I have always been intrigued by the physician’s mantra that says, “First, do no harm.” It could be the casino marketer’s mantra as well.
But there are times, I’m afraid, that we don’t follow that mantra in our industry, either as marketers or operators. It is when we kick our customers in the teeth.
Now I’m not saying that we tried or even wanted to bust a few guest molars. I’m just saying that we do.
Here are a few situations where we kick our customers in the teeth. Stop them or avoid them and you’ll have happier guests—with more teeth:
Credit Card Charge, No Purchase—We’ve all had it happen, we check into the casino hotel and the otherwise friendly desk clerk has to tell us that they are charging our credit card immediately for $75 (or some other amount) for room incidentals that we might incur.“Don’t worry,” they always say, “we will credit you back if you don’t use them.” Now, we all know what’s happening here—casinos are establishing that the credit card posted for incidentals is valid and it likely reduces the amount of room charges that guests walk out on. But hey, to charge everyone for something they mightcharge, beforethey buy it, is a real kick in the teeth.
Stop The Game!—Imagine this scenario: it’s a hot craps table, players are winning and having a great time, but then two serious looking casino executives walk up to the game and say, “Bring the chips in, we have to take the count.” Now accounting folks will say that “the count” is essential—it sets parameters for how a table game, a pit or an entire table department has performed for the shift or the day or the week. But I say, “Count this!” Any process that interrupts guests having a great time, without regard for the inconvenience caused, is a real kick in the teeth.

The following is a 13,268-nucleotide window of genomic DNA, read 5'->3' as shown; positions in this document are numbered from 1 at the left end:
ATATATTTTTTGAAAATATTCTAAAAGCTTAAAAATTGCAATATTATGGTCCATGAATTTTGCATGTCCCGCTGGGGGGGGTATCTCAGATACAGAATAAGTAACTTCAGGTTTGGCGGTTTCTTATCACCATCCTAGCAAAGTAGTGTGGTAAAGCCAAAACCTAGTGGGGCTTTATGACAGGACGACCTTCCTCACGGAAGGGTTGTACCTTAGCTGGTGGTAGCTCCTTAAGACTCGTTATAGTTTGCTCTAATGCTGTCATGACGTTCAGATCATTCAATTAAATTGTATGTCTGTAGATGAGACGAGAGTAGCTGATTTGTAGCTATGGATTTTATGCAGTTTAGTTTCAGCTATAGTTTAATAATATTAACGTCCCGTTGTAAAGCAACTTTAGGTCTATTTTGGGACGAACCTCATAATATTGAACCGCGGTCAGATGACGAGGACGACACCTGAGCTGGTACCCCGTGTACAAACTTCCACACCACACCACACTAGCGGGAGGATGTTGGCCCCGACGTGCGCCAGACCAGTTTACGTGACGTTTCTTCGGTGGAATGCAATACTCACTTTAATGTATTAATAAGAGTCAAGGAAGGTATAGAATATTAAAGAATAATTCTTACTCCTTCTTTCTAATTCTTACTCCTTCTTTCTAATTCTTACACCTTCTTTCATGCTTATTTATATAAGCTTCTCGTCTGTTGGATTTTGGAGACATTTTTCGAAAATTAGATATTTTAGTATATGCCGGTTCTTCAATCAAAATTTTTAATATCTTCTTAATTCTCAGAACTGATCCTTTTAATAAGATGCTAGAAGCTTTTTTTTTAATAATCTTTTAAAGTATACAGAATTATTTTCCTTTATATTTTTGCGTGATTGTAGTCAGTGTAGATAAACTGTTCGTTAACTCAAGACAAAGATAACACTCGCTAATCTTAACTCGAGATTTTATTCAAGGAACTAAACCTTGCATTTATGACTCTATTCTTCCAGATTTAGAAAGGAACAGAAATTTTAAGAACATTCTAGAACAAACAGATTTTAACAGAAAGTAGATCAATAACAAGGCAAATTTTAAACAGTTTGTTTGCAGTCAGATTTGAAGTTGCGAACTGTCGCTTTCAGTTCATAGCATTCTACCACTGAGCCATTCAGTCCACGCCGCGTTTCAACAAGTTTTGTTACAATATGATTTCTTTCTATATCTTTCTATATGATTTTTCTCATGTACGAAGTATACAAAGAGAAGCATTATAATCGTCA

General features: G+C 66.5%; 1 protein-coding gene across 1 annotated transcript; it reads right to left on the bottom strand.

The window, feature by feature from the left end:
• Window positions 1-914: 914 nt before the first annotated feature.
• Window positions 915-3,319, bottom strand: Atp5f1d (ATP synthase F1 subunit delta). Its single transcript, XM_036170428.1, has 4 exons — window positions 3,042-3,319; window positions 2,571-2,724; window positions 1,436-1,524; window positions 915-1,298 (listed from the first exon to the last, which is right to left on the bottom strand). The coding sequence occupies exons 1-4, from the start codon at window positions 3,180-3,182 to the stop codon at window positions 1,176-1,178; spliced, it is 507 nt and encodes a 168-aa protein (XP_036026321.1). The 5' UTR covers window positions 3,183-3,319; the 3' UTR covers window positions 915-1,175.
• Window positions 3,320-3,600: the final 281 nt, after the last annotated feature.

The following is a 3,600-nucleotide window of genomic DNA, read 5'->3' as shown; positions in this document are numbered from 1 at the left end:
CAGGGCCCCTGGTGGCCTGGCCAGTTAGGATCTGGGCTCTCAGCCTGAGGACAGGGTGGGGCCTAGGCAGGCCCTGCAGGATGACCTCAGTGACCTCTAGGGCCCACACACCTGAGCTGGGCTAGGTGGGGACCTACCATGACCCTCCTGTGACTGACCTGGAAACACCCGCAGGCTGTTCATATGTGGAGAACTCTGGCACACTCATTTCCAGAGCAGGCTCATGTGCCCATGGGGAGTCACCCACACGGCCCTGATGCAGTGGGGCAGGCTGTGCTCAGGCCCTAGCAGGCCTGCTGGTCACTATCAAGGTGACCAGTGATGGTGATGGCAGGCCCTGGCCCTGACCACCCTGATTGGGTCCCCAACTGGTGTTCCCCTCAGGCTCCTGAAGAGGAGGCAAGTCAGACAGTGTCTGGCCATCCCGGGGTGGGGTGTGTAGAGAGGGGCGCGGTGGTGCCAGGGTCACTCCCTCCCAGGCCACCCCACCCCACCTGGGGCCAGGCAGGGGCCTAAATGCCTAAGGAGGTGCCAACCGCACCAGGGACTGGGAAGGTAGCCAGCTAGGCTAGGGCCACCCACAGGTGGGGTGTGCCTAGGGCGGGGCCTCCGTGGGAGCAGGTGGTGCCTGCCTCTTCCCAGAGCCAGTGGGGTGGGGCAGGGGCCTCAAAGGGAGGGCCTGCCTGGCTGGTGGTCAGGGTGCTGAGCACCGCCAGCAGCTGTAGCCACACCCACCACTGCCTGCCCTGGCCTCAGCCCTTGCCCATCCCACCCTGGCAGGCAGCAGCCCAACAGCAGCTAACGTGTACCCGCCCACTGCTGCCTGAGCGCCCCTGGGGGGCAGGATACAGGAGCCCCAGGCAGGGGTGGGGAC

The Restaurant Line—I truly understand the impact of busy weekends as well as restaurants so popular that guests have to wait to get in. But the guest kick in the teeth occurs when the restaurant is half-full and the only reason for the line is that the restaurant manager doesn’t want to (or can’t) open a closed section of the restaurant. I’ve heard them say, “I have to control my payroll costs, plus the line is only there for a couple of hours.” So sure, go ahead and kick your restaurant customers in the teeth, at your convenience, of course.
Park This!—In the early days, when there were underserved gaming markets, many casinos charged guests for parking, because, well, they could. Much of that parking tariff disappeared as competition came, but it is starting to re-emerge, especially on the Las Vegas Strip. Operators see that airlines can charge for individual items and services that were previously bundled for one price, and although customers hate it, they’ll pay for them. But you know what? It’s a kick in the teeth and it might well come back to bite you in the … bicuspid.
The Benefits Swindle—To get those wonderful casino players into our fancy-named players clubs, we beg, bribe and promise to give them “points” for every bet they make, from then until eternity. What a wonderful “loyalty” program, just like Green Stamps! And then an accounting guru starts to get nervous. “Hey, some guests are not redeeming their points,” they say, or, “our point liability is going through the roof and we have to carry that on our books!” they scream. So what’s the logical solution? Well, for too many casinos, it’s to kick their customers in the teeth and take back their hard-earned points. “Expired!” they announce. You would think that with all of the accounting tricks that go on to (legally) minimize a casino’s taxes, that at least one, just one, customer-focused accountant would find an accounting trick so that they would avoid a teeth kickin’ stealing of a player’s points.
Our industry has some of the highest operating margins in the business world. I just know that we don’t really have to kick our customers in the teeth. Actually, we should be looking for more ways to kiss them on the lips.